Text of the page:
The CDC director said science was behind the decision.
WATCH: Our Chicago Part 1
Dr. John Coleman, a pulmonologist and critical care physician at Northwestern Medicine has spent the last year treating COVID-19 patients. He acknowledges some people may feel anxious but he said things have changed.
"We have science now proving the efficacy of the vaccines, we know that it decreases the transmission rate, we know that it decreases the risk of getting critically ill. On top of that, we know that the prevalence of COVID in the community has significantly declined," Dr. Coleman said.
However, Dr. Coleman points out, part of the anxiety is because people cannot always be certain who is vaccinated and who is not. He said people need to do what they are most comfortable with.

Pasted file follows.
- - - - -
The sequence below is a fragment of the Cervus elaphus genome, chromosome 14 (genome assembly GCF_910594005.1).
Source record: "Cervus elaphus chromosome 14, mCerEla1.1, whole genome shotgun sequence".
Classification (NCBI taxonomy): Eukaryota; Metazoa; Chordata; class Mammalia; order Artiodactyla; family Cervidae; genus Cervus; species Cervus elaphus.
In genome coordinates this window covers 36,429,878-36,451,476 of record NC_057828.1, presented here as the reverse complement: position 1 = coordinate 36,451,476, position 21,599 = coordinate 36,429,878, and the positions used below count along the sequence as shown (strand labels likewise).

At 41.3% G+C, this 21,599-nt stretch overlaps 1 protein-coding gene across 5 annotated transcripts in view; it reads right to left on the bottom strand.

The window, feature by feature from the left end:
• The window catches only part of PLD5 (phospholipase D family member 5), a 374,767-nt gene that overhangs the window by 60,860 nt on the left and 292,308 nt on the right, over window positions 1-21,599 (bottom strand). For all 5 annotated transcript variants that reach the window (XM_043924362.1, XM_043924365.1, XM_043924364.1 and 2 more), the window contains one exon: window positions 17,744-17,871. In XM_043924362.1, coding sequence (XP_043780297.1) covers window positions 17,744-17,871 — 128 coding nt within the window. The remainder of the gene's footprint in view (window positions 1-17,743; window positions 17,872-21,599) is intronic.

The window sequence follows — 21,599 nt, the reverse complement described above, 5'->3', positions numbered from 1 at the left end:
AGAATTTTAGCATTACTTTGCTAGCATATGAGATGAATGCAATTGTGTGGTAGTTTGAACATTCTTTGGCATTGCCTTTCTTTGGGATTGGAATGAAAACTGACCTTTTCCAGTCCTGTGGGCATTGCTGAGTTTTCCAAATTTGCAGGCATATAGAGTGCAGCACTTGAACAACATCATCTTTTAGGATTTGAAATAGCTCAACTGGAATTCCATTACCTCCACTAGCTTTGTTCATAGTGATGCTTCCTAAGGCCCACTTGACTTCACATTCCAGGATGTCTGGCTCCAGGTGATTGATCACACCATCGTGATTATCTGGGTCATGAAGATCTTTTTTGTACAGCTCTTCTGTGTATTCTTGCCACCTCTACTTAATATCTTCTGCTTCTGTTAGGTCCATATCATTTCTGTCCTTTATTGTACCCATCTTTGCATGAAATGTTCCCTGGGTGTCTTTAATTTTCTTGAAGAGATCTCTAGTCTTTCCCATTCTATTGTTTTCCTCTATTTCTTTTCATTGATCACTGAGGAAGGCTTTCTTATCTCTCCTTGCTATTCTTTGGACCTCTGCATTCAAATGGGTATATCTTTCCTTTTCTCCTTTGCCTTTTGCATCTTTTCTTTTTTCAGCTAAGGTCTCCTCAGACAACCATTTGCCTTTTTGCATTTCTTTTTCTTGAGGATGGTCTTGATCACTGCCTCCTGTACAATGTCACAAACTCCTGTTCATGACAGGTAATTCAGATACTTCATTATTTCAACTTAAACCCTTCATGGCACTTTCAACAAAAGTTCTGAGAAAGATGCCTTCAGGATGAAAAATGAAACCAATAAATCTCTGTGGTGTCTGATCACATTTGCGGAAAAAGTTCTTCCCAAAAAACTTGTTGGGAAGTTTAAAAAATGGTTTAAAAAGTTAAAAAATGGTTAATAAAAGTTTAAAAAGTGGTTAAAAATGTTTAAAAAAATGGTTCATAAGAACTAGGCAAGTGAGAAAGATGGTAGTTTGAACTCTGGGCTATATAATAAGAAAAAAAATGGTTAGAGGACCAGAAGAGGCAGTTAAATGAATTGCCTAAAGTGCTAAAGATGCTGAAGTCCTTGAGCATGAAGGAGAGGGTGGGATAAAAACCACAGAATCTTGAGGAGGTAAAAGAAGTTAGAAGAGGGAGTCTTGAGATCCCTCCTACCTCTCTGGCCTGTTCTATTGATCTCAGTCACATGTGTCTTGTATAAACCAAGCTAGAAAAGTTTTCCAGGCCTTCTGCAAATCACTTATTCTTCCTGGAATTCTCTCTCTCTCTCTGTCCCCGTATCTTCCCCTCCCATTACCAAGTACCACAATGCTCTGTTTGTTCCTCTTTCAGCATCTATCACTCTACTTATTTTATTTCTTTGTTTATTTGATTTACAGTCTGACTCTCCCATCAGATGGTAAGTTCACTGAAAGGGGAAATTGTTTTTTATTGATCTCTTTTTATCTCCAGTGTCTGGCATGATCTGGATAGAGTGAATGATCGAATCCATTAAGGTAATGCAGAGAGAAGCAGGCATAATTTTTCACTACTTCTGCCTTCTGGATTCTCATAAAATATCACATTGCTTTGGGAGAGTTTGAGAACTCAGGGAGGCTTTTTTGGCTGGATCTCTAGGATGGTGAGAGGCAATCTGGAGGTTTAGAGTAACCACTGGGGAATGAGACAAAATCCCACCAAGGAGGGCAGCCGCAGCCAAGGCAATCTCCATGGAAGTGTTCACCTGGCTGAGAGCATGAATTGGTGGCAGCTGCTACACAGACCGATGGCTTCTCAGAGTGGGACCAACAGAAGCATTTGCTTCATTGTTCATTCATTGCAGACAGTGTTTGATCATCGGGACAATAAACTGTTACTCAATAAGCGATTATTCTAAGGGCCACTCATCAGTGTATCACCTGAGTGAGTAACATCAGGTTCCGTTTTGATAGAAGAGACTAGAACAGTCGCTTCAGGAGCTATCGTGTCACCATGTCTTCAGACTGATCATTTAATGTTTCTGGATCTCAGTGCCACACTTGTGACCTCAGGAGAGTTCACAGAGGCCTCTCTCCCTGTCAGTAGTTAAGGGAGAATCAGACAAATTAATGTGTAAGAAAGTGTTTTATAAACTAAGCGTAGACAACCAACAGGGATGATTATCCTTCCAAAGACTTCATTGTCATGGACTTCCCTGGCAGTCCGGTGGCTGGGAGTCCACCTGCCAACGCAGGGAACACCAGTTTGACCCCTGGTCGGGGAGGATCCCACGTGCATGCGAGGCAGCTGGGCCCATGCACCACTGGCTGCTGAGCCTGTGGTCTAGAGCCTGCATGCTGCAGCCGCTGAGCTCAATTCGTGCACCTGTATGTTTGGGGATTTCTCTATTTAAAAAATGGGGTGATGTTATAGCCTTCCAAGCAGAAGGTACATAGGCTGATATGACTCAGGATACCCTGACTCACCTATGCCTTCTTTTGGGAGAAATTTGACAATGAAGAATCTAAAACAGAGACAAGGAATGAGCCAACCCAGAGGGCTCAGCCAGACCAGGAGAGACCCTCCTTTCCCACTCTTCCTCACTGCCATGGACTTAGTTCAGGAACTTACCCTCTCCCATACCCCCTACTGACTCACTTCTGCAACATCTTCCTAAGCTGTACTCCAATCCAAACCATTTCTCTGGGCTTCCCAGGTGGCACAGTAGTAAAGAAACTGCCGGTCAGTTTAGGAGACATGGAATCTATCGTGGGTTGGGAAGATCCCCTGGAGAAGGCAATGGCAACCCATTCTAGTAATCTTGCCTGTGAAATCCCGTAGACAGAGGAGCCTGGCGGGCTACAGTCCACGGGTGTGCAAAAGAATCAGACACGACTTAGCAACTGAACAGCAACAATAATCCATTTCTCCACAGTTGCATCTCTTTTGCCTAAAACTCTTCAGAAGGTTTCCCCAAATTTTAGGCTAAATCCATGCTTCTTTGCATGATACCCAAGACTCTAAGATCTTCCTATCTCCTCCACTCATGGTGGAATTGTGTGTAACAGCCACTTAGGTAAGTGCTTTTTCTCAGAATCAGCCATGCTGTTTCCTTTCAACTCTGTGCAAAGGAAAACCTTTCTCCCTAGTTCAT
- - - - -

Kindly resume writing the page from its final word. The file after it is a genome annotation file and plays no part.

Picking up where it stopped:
WATCH: Our Chicago Part 2
When it comes to children, ages 12-through-15 just recently became eligible to receive the COVID-19 Pfizer vaccine.
However, Dr. Anthony Fauci, chief medical adviser to President Biden, said this past week that it will likely be the end of the year before children younger than 12 can get the shot.
When thinking about how young children can stay safe, Dr. Andrew Kreppel, an associate professor of Clinical Pediatrics at UIC, said he reflects back to something his mentor told him.
"Winks and waves instead of kisses and hugs, and that was long before COVID, but it's still very true," Dr. Kreppel said. "Those same behavioral adaptations, if you will, are really the tried and true methods for preventing all sorts of respiratory infections."